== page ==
If you are eligible to act as a guarantor on a loan, you could not only help out a friend or family to obtain the money that they need, but also you could help them rebuild their credit score.
Before agreeing to become a guarantor, there are several things you should consider, as the loan could impact your own credit rating and financial security should the applicant struggle to make repayments. Here are a few questions any potential guarantor should ask:
Why does the applicant need a guarantor?
People applying for guarantor loans often do so because they cannot secure credit on their own from banks or other lenders due to a poor credit history; others may struggle to qualify for credit due to having no credit history. Consider why a person asking you to be their guarantor needs a guarantor loan in the first place – is it because they have a history of defaulting on debts and a poor credit score? If so, you need to think carefully about whether he or she will be able to comfortably afford to repay the loan and consider how likely it is that you will become liable for the repayments. Or does the applicant need a guarantor because they have no credit history? Young people moving out for the first time or beginning their first job may be more than able to repay a loan, but might struggle to secure credit due to a lack of credit history, even though they are financially savvy and earn a good income – meaning less risk for you as a guarantor.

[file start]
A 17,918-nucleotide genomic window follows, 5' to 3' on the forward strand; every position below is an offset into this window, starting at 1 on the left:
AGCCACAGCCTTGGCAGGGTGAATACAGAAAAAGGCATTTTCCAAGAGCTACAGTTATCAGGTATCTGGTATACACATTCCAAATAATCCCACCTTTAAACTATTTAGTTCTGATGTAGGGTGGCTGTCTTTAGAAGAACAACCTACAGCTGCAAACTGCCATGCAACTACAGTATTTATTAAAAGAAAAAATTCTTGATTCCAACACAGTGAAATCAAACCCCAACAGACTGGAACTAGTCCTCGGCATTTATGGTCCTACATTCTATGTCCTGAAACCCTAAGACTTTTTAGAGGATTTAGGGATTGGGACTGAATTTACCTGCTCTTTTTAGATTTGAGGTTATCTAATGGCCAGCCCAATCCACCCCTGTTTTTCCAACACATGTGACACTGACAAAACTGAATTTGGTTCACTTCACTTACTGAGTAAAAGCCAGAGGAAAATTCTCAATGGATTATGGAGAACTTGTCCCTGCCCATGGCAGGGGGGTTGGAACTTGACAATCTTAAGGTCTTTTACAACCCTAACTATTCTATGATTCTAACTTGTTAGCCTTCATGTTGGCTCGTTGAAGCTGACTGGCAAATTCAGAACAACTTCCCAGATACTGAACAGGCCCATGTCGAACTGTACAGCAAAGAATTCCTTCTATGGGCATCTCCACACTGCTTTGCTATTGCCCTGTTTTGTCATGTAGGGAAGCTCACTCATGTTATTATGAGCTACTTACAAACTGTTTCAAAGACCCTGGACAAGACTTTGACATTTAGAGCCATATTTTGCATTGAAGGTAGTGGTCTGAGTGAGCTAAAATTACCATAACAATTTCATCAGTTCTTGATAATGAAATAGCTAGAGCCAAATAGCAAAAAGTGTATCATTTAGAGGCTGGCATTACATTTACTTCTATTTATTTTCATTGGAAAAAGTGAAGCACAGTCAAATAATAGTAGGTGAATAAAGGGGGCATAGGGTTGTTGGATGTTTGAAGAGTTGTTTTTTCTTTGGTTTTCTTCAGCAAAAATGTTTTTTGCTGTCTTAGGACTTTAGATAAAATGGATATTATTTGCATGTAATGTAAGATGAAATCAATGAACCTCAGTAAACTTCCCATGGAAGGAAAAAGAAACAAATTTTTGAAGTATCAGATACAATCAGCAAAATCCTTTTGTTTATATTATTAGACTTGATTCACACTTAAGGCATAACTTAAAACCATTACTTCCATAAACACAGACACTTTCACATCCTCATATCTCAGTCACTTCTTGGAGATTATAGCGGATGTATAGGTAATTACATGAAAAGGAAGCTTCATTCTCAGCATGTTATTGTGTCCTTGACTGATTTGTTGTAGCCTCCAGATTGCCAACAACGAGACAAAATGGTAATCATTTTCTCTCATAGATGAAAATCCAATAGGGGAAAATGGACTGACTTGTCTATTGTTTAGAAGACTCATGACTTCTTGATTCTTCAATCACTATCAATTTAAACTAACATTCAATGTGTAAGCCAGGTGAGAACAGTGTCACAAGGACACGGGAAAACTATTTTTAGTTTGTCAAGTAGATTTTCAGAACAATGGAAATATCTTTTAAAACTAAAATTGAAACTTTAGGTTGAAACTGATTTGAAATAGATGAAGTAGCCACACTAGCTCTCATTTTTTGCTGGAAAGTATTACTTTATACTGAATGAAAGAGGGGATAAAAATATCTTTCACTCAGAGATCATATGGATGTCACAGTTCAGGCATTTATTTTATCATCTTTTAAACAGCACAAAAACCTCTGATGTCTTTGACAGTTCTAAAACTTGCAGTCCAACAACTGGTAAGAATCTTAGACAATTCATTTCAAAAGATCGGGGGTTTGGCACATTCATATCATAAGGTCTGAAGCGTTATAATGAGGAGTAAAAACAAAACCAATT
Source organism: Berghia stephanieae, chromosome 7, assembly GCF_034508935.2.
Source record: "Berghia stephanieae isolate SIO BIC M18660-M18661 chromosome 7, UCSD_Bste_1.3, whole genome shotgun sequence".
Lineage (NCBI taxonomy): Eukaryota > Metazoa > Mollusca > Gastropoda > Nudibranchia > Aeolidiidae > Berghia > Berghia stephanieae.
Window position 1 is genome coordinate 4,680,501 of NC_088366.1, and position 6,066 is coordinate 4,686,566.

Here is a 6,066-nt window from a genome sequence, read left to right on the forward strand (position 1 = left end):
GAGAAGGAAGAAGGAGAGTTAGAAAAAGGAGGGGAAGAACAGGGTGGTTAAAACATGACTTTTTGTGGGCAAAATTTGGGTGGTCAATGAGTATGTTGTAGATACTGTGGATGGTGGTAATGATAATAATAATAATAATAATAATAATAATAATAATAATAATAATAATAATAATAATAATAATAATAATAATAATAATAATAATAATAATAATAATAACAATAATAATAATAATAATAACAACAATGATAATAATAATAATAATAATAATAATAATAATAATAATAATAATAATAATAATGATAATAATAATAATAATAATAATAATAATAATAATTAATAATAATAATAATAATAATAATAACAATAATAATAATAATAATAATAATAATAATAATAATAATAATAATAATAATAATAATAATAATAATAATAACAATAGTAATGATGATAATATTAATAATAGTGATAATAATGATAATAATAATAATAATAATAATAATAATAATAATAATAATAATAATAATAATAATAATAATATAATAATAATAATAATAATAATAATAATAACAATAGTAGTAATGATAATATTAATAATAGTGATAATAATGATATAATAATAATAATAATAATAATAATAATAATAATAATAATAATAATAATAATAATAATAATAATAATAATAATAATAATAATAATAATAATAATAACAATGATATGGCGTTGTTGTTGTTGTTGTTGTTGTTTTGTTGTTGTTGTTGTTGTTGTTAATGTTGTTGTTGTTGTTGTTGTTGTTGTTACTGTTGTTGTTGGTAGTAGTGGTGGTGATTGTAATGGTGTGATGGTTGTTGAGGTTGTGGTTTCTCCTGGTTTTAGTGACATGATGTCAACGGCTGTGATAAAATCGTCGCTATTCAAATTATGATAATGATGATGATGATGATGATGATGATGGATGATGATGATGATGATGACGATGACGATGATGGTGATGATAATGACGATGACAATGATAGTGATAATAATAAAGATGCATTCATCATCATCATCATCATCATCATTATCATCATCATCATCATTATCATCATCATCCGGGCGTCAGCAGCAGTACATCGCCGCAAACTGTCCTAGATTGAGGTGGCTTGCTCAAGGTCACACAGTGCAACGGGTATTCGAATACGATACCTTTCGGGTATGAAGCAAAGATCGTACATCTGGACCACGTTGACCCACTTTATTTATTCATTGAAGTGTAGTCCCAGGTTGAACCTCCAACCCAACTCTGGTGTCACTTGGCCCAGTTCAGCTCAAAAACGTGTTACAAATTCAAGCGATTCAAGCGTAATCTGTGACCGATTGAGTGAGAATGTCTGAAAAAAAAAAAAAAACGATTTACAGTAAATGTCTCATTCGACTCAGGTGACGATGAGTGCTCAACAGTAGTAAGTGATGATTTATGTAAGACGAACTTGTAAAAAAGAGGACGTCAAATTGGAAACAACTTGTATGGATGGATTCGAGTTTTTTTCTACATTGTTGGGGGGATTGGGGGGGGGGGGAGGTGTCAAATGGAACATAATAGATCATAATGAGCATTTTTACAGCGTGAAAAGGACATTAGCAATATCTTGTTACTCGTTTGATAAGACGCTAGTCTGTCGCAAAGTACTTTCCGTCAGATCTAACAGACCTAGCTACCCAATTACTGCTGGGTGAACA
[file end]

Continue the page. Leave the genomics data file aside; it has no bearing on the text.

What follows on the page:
What is the loan for?
If you are considering becoming a guarantor, you have a right to know what the loan will be used for – and it is important to discuss the loan amount and purpose with the applicant. Is the loan to help renovate a property, buy a car for work or other make another worthwhile investment, or is it for a more frivolous purchase like a new television or luxury holiday?
What are the terms of the loan?
Make sure you consider the terms and conditions of the loan and understand them fully before signing as a guarantor. Compare interest rates and repayments – can the applicant comfortably afford the repayments as well as their day-to-day expenses, or will they struggle? Make sure you understand exactly what your responsibilities are as a guarantor, and what could happen if the applicant defaults.
Are you able to repay the debt if the applicant cannot?
You may trust the applicant to repay the loan – but as a guarantor, you need to be prepared for the fact that you may become liable for repayments. Can you afford to repay the debt if the applicant cannot? Failure to make the repayments or repay the loan could result in both you and the applicant being taken to court by the lender, or a CCJ on your credit file, and your own credit rating being harmed.
Are you comfortable in risking your own credit rating?
By agreeing to become a guarantor, you are offsetting the increased risk of lending to an applicant with a poor credit history by offering up your better credit rating as a form of ‘insurance’. In doing so, you risk your own credit rating and financial security should the applicant default – if you do not feel comfortable doing this, you should not become a guarantor. You can be a guarantor for a friend, family member, spouse, partner or someone you work with– consider the effect the loan may have on your relationship with them should things go wrong. Is it a risk you are willing to take?
Becoming a guarantor is a serious financial decision – discuss the loan in detail with the applicant, ensure you understand the terms and conditions and financial consequences and feel comfortable in agreeing to the role before you proceed.